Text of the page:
You should have left the blood on,
let the red ferment my Chanel like a beaujolais:
new, light-bodied, and acidic.
Imagine their faces!
A small stem like you cupping to catch
his brains as they poured from the car.
They didn’t get very far.
You caught them in your hat, your hair, your face.
You caught them with your lips,
reaching to kiss a slice of skull.
You should have stayed
in that lull and let the calm of his flesh
break the horror from yours like that first night.
Instead, you let them wipe your face.
Instead, they brushed the last of him from your hair.
You should have left him there.
A bit of brain could be all the rage—
“Add an Extra Bop to Your Bob”
splashing across the magazine page. Why not?
They’re telling boys blood is beautiful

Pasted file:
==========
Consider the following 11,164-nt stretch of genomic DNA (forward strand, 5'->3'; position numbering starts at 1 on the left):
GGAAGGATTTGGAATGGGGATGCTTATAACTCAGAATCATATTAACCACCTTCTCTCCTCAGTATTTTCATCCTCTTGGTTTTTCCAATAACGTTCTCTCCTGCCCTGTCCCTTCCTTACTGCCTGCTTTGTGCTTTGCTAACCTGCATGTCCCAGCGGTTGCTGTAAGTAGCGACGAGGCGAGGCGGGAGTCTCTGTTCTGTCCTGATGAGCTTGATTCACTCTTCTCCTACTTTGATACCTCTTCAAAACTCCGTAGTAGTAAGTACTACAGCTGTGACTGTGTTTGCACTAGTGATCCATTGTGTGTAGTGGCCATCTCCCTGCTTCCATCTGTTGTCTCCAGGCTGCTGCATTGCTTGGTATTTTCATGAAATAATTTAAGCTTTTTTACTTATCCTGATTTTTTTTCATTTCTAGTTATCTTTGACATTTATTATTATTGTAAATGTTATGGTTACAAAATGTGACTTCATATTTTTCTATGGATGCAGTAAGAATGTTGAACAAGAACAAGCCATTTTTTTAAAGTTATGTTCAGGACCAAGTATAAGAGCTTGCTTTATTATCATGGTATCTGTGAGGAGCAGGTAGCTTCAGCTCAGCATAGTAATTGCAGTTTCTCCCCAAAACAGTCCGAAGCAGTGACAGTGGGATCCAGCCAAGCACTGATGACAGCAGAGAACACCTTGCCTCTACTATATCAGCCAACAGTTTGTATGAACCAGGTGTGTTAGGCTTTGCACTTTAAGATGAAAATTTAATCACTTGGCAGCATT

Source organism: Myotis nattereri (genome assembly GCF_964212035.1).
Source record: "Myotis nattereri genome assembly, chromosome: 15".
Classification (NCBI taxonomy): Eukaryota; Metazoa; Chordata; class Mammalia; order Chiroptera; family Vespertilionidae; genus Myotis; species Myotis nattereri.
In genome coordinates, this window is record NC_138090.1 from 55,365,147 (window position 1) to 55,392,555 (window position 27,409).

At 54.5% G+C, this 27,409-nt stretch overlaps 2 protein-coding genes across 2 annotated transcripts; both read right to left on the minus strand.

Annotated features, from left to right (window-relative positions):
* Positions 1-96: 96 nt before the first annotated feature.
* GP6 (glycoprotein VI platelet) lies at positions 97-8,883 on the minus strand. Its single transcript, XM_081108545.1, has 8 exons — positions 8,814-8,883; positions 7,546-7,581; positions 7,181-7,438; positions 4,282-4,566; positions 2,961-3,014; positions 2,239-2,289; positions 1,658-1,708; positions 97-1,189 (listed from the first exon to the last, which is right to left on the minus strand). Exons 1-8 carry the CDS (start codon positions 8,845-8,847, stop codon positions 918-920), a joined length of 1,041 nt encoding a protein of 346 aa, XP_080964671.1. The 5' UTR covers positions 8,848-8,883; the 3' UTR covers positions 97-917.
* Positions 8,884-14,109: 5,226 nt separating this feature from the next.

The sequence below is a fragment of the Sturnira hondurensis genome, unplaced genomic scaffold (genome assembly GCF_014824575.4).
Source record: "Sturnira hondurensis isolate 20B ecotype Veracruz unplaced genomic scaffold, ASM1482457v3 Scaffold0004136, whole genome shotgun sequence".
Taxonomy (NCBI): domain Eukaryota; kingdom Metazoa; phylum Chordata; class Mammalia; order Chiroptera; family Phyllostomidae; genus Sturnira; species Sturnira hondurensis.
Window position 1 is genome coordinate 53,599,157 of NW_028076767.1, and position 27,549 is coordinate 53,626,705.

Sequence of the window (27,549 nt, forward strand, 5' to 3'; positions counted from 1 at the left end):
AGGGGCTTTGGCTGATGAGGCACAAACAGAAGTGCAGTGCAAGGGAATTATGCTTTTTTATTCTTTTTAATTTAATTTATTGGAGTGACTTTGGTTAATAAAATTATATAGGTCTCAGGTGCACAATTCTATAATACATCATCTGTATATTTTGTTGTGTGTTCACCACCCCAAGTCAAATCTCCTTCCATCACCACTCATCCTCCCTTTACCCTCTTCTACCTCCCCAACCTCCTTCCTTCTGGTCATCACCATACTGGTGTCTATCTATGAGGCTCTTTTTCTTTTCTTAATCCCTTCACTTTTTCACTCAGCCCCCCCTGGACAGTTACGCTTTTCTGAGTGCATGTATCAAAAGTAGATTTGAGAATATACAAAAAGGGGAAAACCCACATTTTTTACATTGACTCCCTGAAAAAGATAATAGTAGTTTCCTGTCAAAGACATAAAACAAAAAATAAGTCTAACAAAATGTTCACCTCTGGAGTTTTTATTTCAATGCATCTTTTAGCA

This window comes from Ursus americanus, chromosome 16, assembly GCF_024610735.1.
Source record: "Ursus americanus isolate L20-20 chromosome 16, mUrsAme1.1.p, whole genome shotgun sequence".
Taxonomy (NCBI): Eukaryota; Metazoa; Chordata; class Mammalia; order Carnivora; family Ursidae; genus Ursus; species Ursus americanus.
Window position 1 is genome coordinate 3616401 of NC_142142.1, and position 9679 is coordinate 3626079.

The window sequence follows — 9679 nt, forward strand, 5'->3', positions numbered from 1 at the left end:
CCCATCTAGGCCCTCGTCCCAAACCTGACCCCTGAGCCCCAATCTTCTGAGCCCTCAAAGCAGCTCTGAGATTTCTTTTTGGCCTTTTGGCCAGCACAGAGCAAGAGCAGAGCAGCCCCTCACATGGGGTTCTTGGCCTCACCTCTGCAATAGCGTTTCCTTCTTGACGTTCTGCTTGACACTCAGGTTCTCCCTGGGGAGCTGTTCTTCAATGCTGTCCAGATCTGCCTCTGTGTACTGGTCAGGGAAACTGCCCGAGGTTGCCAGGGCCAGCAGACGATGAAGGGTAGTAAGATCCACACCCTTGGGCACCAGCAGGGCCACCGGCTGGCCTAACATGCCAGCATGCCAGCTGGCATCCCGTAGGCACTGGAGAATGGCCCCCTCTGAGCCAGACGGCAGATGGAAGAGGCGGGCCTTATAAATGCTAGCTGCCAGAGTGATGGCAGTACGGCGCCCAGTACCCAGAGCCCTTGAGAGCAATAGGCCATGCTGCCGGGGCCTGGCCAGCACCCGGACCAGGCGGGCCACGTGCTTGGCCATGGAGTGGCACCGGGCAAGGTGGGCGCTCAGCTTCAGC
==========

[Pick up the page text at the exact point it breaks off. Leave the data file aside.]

through Playboys and draft cards,
dealing out guns like toys,
saying it will make them free.
They didn’t tell that to us.
They picked him from your hair like lice
and called it history.
Now the rock stars are crooning
and an airplane’s catcall
is whistling across the Pacific.
They told you we were too horrific—
said you couldn’t take it.
But when it’s my turn,
I’ll dip your brush in his blood
and paint the nation hush-red.
Bryanna Lee is a writer and editor in the Tri-State Area. Originally from Minnesota, she earned an MFA in poetry from Rutgers-Newark, where she currently teaches English composition and writing workshops. She was the 2012-2013 Joseph F. McCrincle online editorial fellow for Poets & Writers, and her work can be found in Selfies in Ink.
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